Kaye retired as editor of Puffin Books in 1979, but continued to edit the Puffin Post until 1981. Still deeply committed to providing quality books for children, Kaye had begun to feel uneasy about the direction children’s publishing was taking in the late 1970s and early 1980s. One example of this is found in a letter to Robert Westall, which survives in the Robert Westall archive at Seven Stories, concerning the use of bad language in his novel The Machine Gunners. Interestingly, Kaye’s predecessor at Puffin, Eleanor Graham, retired for similar reasons.


Kaye Webb, the celebrated editor of Puffin books in the 1960s and -70s, was born in 1914 and died in 1996 – months before Seven Stories was founded. She is widely considered one of the most influential figures in 20th century British children’s literature, even though she herself was not a writer and she didn’t even start off in children’s books.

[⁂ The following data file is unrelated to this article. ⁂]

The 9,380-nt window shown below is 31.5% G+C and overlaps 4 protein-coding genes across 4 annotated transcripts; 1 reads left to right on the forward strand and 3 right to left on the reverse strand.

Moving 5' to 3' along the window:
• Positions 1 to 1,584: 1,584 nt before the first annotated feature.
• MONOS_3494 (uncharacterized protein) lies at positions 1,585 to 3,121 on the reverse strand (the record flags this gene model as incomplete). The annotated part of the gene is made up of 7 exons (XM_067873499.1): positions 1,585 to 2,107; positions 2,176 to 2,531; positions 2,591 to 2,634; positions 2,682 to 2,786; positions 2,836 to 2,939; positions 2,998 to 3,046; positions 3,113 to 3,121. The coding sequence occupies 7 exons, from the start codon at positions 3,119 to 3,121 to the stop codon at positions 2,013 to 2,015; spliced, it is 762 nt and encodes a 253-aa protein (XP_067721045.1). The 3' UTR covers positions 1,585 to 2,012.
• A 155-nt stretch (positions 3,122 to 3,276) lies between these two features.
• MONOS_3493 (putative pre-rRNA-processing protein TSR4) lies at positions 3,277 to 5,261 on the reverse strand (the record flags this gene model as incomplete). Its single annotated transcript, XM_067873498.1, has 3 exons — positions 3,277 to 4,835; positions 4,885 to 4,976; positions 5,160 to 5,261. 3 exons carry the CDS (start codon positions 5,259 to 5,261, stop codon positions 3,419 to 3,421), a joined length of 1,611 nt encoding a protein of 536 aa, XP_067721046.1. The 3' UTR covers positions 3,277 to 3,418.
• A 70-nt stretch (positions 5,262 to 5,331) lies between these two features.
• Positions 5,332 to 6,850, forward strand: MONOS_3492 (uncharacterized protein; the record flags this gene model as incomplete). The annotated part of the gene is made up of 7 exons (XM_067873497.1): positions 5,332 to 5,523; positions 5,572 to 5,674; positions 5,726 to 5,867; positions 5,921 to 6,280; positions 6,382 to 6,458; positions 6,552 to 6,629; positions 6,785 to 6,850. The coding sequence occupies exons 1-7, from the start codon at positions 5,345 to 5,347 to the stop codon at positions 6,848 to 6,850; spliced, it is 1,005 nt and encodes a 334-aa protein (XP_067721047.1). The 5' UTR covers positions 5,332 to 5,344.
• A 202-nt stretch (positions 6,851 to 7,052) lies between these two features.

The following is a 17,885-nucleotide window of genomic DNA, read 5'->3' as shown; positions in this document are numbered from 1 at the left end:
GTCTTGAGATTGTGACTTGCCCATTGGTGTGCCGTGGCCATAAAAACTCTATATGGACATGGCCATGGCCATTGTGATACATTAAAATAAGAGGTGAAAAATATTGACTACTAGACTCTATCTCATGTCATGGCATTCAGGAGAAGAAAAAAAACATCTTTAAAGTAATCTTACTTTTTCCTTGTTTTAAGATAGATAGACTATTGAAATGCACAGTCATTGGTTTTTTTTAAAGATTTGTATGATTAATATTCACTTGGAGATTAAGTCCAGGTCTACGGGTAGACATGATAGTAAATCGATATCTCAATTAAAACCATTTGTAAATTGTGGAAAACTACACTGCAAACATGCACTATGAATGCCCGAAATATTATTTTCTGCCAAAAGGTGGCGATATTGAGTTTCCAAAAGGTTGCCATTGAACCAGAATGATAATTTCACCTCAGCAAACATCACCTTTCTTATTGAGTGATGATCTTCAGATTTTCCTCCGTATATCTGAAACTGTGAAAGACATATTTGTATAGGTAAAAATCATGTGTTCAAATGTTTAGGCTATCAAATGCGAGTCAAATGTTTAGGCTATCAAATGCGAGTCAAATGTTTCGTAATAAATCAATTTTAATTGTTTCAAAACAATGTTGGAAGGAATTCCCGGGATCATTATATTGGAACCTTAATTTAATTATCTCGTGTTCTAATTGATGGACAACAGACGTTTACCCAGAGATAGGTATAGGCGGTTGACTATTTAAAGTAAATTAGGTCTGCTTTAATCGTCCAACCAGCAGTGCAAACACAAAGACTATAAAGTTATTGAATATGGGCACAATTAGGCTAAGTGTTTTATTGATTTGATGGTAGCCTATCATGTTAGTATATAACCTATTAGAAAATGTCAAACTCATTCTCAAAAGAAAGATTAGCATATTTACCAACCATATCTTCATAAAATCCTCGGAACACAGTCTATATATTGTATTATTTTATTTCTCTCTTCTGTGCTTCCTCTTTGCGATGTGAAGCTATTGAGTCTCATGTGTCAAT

Kaye’s early career as a journalist and theatre correspondent brought her into contact with many stars of stage and screen, notably the actor James Mason who became godfather to her children. Her archive includes correspondence from numerous celebrity friends, as well as a host of Puffin writers and illustrators.

Kaye married three times, most famously to cartoonist and St Trinian’s creator, Ronald Searle, with whom she had two children.

In 1969, Kaye Webb won the Eleanor Farjeon award for distinguished services to children's literature, and became one of the first female members of the Society of Bookmen in 1972. In 1974 she was awarded an MBE for her services to literature.

A biography of Kaye Webb, So Much to Tell, was published in May 2010 to coincide with the 70th birthday of Puffin Books. Kaye’s biographer, Valerie Grove, made extensive use of the Seven Stories archive as part of her research.